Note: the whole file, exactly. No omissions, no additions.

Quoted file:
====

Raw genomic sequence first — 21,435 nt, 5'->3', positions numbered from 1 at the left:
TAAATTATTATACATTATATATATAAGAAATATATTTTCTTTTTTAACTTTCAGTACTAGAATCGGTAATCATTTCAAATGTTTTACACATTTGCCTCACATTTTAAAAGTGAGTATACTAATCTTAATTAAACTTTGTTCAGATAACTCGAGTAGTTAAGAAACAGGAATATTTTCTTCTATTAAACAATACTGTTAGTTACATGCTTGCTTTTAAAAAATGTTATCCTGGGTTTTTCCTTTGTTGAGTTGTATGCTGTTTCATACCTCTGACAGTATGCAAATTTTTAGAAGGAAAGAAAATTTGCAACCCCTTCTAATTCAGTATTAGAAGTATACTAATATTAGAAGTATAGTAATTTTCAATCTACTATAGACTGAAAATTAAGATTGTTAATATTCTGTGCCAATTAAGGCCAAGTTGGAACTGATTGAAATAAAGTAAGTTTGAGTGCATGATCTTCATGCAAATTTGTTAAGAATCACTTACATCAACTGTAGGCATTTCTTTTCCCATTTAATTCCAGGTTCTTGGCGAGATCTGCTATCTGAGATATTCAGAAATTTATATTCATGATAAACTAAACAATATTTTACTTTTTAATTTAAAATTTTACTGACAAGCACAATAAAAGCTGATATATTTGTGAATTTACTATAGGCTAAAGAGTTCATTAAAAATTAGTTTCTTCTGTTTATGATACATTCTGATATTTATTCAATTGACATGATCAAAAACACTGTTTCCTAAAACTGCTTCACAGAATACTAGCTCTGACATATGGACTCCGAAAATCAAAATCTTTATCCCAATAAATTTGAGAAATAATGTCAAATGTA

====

Raw genomic sequence first — 21,435 nt, 5'->3', positions numbered from 1 at the left:
TAAATTATTATACATTATATATATAAGAAATATATTTTCTTTTTTAACTTTCAGTACTAGAATCGGTAATCATTTCAAATGTTTTACACATTTGCCTCACATTTTAAAAGTGAGTATACTAATCTTAATTAAACTTTGTTCAGATAACTCGAGTAGTTAAGAAACAGGAATATTTTCTTCTATTAAACAATACTGTTAGTTACATGCTTGCTTTTAAAAAATGTTATCCTGGGTTTTTCCTTTGTTGAGTTGTATGCTGTTTCATACCTCTGACAGTATGCAAATTTTTAGAAGGAAAGAAAATTTGCAACCCCTTCTAATTCAGTATTAGAAGTATACTAATATTAGAAGTATAGTAATTTTCAATCTACTATAGACTGAAAATTAAGATTGTTAATATTCTGTGCCAATTAAGGCCAAGTTGGAACTGATTGAAATAAAGTAAGTTTGAGTGCATGATCTTCATGCAAATTTGTTAAGAATCACTTACATCAACTGTAGGCATTTCTTTTCCCATTTAATTCCAGGTTCTTGGCGAGATCTGCTATCTGAGATATTCAGAAATTTATATTCATGATAAACTAAACAATATTTTACTTTTTAATTTAAAATTTTACTGACAAGCACAATAAAAGCTGATATATTTGTGAATTTACTATAGGCTAAAGAGTTCATTAAAAATTAGTTTCTTCTGTTTATGATACATTCTGATATTTATTCAATTGACATGATCAAAAACACTGTTTCCTAAAACTGCTTCACAGAATACTAGCTCTGACATATGGACTCCGAAAATCAAAATCTTTATCCCAATAAATTTGAGAAATAATGTCAAATGTA